He said there has been greater interest from people than he expected.
“I think it will be helpful,” Klein said. “It’s exciting to me. In the past I would say 50 percent of people who applied for individual health insurance couldn’t get it. They were denied. We are going to be able to help a lot more people get what they need now.
“From a business perspective those insurance professionals who embrace the change and take the time to learn about it will be able to help a lot more people and will benefit business as well.”
The downside, Klein said, is that people who already have insurance are likely to see an increase in premium costs and for many that may be substantial as the risk pool is spread out among everyone, including the healthy.
Klein said in some cases people will have premium increases but they will also have more services with their plan, such as mental health and chemical dependency, so the coverage has greater value.
Even while the idea of the online marketplace was to simplify things, Klein said it’s still complicated and people want help to navigate it. That, he said, is what agents who’ve made a career in this industry are able to provide.
There are an estimated more than 48 million uninsured Americans.
Dave Bergin, benefits consultant with Fiducia Benefits Group in Brainerd, regularly speaks to businesses about health care options.
“My big take is the struggle we have in this country — health care itself is very expensive,” Bergin said. “This isn’t health care reform. This is insurance reform.”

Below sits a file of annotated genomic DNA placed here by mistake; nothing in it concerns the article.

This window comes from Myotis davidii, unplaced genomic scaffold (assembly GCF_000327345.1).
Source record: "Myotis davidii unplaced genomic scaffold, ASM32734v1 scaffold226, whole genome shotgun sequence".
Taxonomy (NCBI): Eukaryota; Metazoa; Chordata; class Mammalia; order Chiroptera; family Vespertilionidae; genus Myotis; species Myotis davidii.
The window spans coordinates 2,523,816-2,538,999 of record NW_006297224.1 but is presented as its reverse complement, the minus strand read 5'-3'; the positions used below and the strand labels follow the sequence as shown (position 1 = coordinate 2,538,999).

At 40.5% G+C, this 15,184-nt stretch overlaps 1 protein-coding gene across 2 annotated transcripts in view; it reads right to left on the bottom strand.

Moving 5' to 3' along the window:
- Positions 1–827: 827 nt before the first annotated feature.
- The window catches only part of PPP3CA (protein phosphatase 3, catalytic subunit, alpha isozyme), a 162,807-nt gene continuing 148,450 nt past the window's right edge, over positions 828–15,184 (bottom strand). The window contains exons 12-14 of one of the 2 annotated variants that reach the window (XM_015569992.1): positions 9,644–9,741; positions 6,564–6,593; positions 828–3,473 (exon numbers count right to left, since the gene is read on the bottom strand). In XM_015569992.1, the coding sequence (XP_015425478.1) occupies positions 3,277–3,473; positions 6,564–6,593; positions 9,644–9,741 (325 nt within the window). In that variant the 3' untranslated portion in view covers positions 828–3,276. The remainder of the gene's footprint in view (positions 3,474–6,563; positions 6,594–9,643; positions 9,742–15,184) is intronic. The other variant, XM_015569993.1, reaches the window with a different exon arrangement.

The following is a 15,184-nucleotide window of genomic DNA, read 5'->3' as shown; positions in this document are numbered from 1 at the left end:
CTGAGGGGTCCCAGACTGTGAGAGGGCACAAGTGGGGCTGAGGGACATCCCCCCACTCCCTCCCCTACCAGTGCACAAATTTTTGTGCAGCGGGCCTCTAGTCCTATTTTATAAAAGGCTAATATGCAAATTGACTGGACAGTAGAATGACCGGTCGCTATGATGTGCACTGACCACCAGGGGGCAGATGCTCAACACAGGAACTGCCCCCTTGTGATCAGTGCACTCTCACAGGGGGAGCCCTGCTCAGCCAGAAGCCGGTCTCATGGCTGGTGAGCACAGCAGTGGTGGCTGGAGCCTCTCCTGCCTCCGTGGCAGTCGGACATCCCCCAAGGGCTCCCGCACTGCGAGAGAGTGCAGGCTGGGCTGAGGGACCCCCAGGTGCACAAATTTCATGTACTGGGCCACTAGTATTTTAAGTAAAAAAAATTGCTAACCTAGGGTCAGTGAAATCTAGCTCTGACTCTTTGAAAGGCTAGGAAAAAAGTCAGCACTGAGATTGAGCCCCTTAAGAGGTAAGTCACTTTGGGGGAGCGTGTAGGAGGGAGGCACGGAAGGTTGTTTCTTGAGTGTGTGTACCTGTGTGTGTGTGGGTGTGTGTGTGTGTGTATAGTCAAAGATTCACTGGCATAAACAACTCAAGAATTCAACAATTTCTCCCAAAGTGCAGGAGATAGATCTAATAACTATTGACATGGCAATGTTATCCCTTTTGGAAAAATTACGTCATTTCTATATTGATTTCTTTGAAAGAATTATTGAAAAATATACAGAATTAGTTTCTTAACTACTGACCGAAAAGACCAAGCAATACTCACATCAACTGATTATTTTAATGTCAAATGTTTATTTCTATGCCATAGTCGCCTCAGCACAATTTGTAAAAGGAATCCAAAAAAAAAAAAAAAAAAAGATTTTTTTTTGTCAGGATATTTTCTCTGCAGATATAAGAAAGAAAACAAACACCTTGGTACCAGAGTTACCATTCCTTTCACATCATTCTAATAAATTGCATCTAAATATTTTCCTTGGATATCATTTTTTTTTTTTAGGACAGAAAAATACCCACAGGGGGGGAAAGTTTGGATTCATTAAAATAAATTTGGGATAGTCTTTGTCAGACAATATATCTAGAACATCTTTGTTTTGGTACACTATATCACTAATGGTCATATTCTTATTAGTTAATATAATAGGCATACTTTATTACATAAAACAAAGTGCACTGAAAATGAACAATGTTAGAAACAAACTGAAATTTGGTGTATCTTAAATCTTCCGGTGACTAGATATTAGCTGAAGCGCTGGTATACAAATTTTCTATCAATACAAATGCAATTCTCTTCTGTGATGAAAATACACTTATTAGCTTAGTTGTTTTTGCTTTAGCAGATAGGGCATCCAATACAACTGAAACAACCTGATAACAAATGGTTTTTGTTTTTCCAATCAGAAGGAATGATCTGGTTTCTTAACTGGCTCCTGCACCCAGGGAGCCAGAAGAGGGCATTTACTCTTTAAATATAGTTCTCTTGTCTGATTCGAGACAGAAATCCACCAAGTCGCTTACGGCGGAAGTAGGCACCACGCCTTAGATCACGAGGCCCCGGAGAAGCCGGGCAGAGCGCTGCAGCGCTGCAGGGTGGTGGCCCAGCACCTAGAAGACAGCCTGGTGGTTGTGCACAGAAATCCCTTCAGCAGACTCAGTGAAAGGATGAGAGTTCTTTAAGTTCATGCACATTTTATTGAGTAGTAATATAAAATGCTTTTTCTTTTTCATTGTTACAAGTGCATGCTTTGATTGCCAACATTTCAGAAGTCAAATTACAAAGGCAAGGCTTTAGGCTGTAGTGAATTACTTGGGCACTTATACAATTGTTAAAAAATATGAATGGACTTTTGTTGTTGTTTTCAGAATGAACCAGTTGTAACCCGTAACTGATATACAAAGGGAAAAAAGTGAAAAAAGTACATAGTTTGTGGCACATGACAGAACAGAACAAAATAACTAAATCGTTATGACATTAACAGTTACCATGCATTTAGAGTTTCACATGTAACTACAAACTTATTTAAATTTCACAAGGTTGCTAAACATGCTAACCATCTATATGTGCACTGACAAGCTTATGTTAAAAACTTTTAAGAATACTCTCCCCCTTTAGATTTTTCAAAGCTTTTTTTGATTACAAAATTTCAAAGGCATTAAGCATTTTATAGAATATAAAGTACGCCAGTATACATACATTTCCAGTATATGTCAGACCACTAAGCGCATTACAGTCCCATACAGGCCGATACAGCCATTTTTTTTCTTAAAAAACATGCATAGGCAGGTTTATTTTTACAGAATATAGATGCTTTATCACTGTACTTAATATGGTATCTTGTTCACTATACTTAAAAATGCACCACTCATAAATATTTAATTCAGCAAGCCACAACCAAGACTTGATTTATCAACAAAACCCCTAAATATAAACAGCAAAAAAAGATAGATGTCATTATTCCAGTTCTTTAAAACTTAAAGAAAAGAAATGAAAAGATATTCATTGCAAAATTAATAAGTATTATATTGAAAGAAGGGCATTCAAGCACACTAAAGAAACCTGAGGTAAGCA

With income guidelines, individuals earning up to $45,960 could qualify for a tax credit through MNsure that could lower a monthly premium and families of four may earn up to $94,200. Additional savings may reduce health care costs for individuals earning up to $28,725 or families of four earning up to $58,875.
“This is going to be a viable option for a lot of companies to offer something they weren’t offering before,” Bergin said. “There is a lot of confusion. This is going to make it more affordable for some people because there is a government subsidy. The downside with that subsidy is I don’t see that as sustainable. I really think this is a march toward national health care.”
Insurance, Bergin said, is there to protect people from unforeseen issues. He pointed to a large percentage of health care claims related to personal choices — smoking, drinking, overeating and lack of exercise. In August, the Centers for Disease Control (CDC) reported one in three American adults and almost one in five youths are obese. The CDC reported four modifiable health risk behaviors — “lack of physical activity, poor nutrition, tobacco use, and excessive alcohol consumption — are responsible for much of the illness, suffering, and early death related to chronic diseases.”
Bergin questioned the requirement to have dental coverage on children from birth. He wasn’t alone in questioning the 2 percent tax on medical devices.
“In the end, something needed to be done,” Bergin said. “Is this the answer? That’s something that remains to be seen. I just don’t like it when government takes over.”
For those who don’t buy health insurance before the March 31, 2014, deadline, they won’t have another enrollment period until Oct. 15, 2014, unless they experience a life change — lose a job, have a child or a change in martial status.
Minnesota was already a state at the forefront of providing health care for those who were denied coverage on the private market. Klein said Minnesota was the exception to the rule in providing such a safety net.